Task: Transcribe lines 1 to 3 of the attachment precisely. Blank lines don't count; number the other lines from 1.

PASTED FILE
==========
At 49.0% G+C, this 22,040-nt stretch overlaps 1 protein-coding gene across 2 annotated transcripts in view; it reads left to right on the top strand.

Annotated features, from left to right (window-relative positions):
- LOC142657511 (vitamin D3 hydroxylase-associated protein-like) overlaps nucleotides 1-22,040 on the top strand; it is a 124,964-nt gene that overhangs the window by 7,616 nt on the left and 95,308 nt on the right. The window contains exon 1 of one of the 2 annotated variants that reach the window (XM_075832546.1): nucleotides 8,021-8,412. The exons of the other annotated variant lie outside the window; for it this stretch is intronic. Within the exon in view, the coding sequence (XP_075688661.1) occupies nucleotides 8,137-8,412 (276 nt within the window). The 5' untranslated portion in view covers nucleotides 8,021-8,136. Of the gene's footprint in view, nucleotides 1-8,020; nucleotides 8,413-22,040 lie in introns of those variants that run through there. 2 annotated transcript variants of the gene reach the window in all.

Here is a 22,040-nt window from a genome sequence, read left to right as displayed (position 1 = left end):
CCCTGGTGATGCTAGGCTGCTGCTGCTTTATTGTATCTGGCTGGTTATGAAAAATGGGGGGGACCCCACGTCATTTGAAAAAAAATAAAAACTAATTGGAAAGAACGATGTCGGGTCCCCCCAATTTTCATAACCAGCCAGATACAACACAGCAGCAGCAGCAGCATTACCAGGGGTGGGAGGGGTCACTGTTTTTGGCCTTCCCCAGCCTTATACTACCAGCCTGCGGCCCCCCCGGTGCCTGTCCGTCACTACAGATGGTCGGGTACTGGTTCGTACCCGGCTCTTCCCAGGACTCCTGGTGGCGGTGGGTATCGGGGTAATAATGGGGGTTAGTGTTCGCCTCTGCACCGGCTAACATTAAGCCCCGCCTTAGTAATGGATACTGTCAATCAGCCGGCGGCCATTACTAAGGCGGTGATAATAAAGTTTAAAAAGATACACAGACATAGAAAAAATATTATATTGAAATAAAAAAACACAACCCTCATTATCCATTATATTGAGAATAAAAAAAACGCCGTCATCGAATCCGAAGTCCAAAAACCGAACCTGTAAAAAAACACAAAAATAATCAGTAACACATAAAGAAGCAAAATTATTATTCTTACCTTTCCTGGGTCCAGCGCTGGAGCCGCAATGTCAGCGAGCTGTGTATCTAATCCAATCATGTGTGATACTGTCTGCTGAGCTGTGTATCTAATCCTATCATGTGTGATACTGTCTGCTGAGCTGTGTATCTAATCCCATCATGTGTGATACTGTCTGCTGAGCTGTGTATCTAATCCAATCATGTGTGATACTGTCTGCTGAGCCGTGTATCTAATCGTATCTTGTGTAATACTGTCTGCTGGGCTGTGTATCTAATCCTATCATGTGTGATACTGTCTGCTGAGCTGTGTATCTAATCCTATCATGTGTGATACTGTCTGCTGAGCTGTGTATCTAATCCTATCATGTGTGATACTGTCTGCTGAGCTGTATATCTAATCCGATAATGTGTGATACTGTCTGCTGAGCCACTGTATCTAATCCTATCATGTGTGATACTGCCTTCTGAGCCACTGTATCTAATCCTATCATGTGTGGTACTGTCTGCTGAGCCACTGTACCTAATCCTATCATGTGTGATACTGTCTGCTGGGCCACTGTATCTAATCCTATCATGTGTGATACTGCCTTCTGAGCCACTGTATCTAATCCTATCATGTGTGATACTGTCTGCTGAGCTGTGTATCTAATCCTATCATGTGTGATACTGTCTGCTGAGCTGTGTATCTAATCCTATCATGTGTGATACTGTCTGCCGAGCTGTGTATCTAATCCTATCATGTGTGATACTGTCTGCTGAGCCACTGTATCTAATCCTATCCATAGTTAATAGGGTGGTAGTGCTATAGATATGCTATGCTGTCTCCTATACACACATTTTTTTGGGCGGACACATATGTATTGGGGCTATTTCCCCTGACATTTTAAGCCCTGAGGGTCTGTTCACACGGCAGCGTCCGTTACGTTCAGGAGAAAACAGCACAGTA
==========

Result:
At 49.0% G+C, this 22,040-nt stretch overlaps 1 protein-coding gene across 2 annotated transcripts in view; it reads left to right on the top strand.

Annotated features, from left to right (window-relative positions):
- LOC142657511 (vitamin D3 hydroxylase-associated protein-like) overlaps nucleotides 1-22,040 on the top strand; it is a 124,964-nt gene that overhangs the window by 7,616 nt on the left and 95,308 nt on the right. The window contains exon 1 of one of the 2 annotated variants that reach the window (XM_075832546.1): nucleotides 8,021-8,412. The exons of the other annotated variant lie outside the window; for it this stretch is intronic. Within the exon in view, the coding sequence (XP_075688661.1) occupies nucleotides 8,137-8,412 (276 nt within the window). The 5' untranslated portion in view covers nucleotides 8,021-8,136. Of the gene's footprint in view, nucleotides 1-8,020; nucleotides 8,413-22,040 lie in introns of those variants that run through there. 2 annotated transcript variants of the gene reach the window in all.